• Many localized VNs do not include the original Japanese text. Be sure to check for this on the store page if this is important to you.

  • Use The Unarchiver for decompressing archives that use Japanese characters. Most other decompression tools will garble the characters and make it impossible for you to launch the game.

Learning Japanese

If you're interested in Japanese stories, you should learn Japanese! You'll get to experience a lot of media that will never be translated into English—particularly visual novels. Even with stories that do get picked up by a localizer, plenty of it gets lost in localization because of how different English and Japanese are. Let's not even talk about bad translations.

I helped write a guide for reading visual novels in Japanese, which provides some advice for beginners.

Here are some tools I use for learning Japanese:

  • mpv - the only media player worth using

  • Anki - the only flashcard program worth using. It decides when to present cards to you depending on your answers

  • Yomitan - browser add-on that allows installation of J-J and J-E dictionaries to lookup Japanese words/phrases/kanji. Successor to Yomichan, and uses MV3

  • AnkiConnect - programmatically create and update Anki Cards from Yomitan lookups

  • mpvacious - automatically copy subtitles to clipboard (with clipboard monitoring turned on in yomitan) to lookup words in background, then create high-quality flashcards in Anki by inserting a screenshot/audio snippet from the show

  • easycrop - mpv plugin that allows non-destructively cropping part of the video (useful for cropping out hardsubs)

  • ames - quickly capture audio and images from other native material like VNs. It automatically updates the last flashcard edited using AnkiConnect with the audio/image captured by ames

  • Aegisub - retime subtitles

  • Wine - compatibility layer for Windows programs. What most of my visual novels run on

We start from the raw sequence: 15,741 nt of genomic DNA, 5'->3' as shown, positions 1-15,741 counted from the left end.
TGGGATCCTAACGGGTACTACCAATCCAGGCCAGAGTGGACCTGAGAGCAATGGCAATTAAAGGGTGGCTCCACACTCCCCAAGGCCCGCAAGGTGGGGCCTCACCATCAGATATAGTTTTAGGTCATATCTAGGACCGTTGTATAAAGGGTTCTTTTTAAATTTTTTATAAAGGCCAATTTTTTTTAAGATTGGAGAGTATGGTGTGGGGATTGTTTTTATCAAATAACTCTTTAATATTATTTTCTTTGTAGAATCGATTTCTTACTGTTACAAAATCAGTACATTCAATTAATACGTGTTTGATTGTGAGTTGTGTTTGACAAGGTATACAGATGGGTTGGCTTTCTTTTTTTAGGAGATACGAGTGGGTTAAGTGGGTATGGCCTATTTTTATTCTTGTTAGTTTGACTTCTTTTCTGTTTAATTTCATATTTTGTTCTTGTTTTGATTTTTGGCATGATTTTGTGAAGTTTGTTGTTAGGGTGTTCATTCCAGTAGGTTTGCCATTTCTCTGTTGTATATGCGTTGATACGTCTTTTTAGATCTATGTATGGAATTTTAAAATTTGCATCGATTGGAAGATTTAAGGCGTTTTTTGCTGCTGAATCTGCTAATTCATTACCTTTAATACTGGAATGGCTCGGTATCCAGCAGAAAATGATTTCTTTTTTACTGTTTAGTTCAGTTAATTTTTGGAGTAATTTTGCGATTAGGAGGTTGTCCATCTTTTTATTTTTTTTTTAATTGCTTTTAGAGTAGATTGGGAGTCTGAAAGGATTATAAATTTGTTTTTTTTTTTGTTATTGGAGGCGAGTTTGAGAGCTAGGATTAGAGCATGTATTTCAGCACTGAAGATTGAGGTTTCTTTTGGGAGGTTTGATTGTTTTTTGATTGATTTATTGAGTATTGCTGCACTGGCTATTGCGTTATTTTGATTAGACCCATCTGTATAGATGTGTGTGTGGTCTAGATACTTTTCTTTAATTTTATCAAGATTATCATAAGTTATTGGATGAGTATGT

• Lutris - a game/Wine manager for Linux

  • Textractor - automatically hook (most) VN text (only works through WINE)

  • Transformers OCR - for unhookable text

  • unarchiver - decompression program for archives encoded with Japanese text

My Stance on Free Software

I'm an advocate for free software, but don't believe all software needs to be freely licensed. Likewise, I don't view free software as ethical just for being free software. The license is important, but the code is far more important than the license.

The purpose of a free license is not to declare software ethical; it is to give users power over the software to ensure it can be ethical. With any other license, the software is in control, and the only ones who can control the software are the developers. Therefore, the developers are in control, not you. With free software, there are no uncertainties, compromises, or broken promises. There's just you and the code.

For it to be called a personal computer, it must be yours.
PC info
  • Distribution: Arch Arch
  • Desktop Environment: KDE Plasma
  • Do you dual-boot with a different operating system? Yes Mac
  • RAM: 32GB
  • CPU Vendor: AMD
  • GPU Vendor: Nvidia
  • GPU Driver: Proprietary
  • Monitors: 1
  • Resolution: 3840x2160
  • Refresh Rate: 60Hz
  • VRR (Variable refresh rate): No
  • Main gaming machine: Desktop
  • Gamepad: Xbox One
  • PC VR headset: Not planning to get one
  • Session Type: Wayland